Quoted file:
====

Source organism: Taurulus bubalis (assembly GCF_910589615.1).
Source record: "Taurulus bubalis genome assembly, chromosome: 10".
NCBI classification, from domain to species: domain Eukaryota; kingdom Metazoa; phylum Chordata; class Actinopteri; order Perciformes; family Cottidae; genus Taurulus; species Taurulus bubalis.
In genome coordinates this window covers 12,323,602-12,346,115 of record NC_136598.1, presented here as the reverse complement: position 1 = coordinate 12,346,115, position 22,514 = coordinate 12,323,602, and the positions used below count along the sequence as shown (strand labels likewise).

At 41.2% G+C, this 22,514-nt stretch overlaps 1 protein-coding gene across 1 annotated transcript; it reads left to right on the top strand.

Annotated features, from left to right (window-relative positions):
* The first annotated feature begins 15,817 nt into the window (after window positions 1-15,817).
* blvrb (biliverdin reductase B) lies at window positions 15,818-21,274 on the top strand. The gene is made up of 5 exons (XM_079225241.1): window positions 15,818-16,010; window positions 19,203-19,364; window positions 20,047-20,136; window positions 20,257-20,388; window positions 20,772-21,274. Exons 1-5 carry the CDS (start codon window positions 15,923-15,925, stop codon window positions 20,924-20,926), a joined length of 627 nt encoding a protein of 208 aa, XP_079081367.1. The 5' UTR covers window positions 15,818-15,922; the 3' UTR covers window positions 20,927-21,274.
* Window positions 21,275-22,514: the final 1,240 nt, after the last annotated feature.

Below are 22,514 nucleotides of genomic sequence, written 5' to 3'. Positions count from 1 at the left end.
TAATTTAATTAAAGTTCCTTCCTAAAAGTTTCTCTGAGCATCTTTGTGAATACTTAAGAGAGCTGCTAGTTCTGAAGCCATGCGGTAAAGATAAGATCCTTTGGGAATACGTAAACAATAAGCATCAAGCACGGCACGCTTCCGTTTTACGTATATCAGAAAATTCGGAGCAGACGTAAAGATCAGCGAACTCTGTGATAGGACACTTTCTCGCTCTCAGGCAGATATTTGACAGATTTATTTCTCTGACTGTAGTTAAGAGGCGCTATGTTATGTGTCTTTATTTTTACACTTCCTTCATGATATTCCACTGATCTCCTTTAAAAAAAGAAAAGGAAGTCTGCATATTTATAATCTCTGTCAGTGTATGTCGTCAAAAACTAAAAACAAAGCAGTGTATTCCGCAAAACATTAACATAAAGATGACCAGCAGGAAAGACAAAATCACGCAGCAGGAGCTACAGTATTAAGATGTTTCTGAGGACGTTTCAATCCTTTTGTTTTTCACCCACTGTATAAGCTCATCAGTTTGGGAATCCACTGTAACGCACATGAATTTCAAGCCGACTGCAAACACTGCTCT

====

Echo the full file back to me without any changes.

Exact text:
Source organism: Taurulus bubalis (assembly GCF_910589615.1).
Source record: "Taurulus bubalis genome assembly, chromosome: 10".
NCBI classification, from domain to species: domain Eukaryota; kingdom Metazoa; phylum Chordata; class Actinopteri; order Perciformes; family Cottidae; genus Taurulus; species Taurulus bubalis.
In genome coordinates this window covers 12,323,602-12,346,115 of record NC_136598.1, presented here as the reverse complement: position 1 = coordinate 12,346,115, position 22,514 = coordinate 12,323,602, and the positions used below count along the sequence as shown (strand labels likewise).

At 41.2% G+C, this 22,514-nt stretch overlaps 1 protein-coding gene across 1 annotated transcript; it reads left to right on the top strand.

Annotated features, from left to right (window-relative positions):
* The first annotated feature begins 15,817 nt into the window (after window positions 1-15,817).
* blvrb (biliverdin reductase B) lies at window positions 15,818-21,274 on the top strand. The gene is made up of 5 exons (XM_079225241.1): window positions 15,818-16,010; window positions 19,203-19,364; window positions 20,047-20,136; window positions 20,257-20,388; window positions 20,772-21,274. Exons 1-5 carry the CDS (start codon window positions 15,923-15,925, stop codon window positions 20,924-20,926), a joined length of 627 nt encoding a protein of 208 aa, XP_079081367.1. The 5' UTR covers window positions 15,818-15,922; the 3' UTR covers window positions 20,927-21,274.
* Window positions 21,275-22,514: the final 1,240 nt, after the last annotated feature.

Below are 22,514 nucleotides of genomic sequence, written 5' to 3'. Positions count from 1 at the left end.
TAATTTAATTAAAGTTCCTTCCTAAAAGTTTCTCTGAGCATCTTTGTGAATACTTAAGAGAGCTGCTAGTTCTGAAGCCATGCGGTAAAGATAAGATCCTTTGGGAATACGTAAACAATAAGCATCAAGCACGGCACGCTTCCGTTTTACGTATATCAGAAAATTCGGAGCAGACGTAAAGATCAGCGAACTCTGTGATAGGACACTTTCTCGCTCTCAGGCAGATATTTGACAGATTTATTTCTCTGACTGTAGTTAAGAGGCGCTATGTTATGTGTCTTTATTTTTACACTTCCTTCATGATATTCCACTGATCTCCTTTAAAAAAAGAAAAGGAAGTCTGCATATTTATAATCTCTGTCAGTGTATGTCGTCAAAAACTAAAAACAAAGCAGTGTATTCCGCAAAACATTAACATAAAGATGACCAGCAGGAAAGACAAAATCACGCAGCAGGAGCTACAGTATTAAGATGTTTCTGAGGACGTTTCAATCCTTTTGTTTTTCACCCACTGTATAAGCTCATCAGTTTGGGAATCCACTGTAACGCACATGAATTTCAAGCCGACTGCAAACACTGCTCT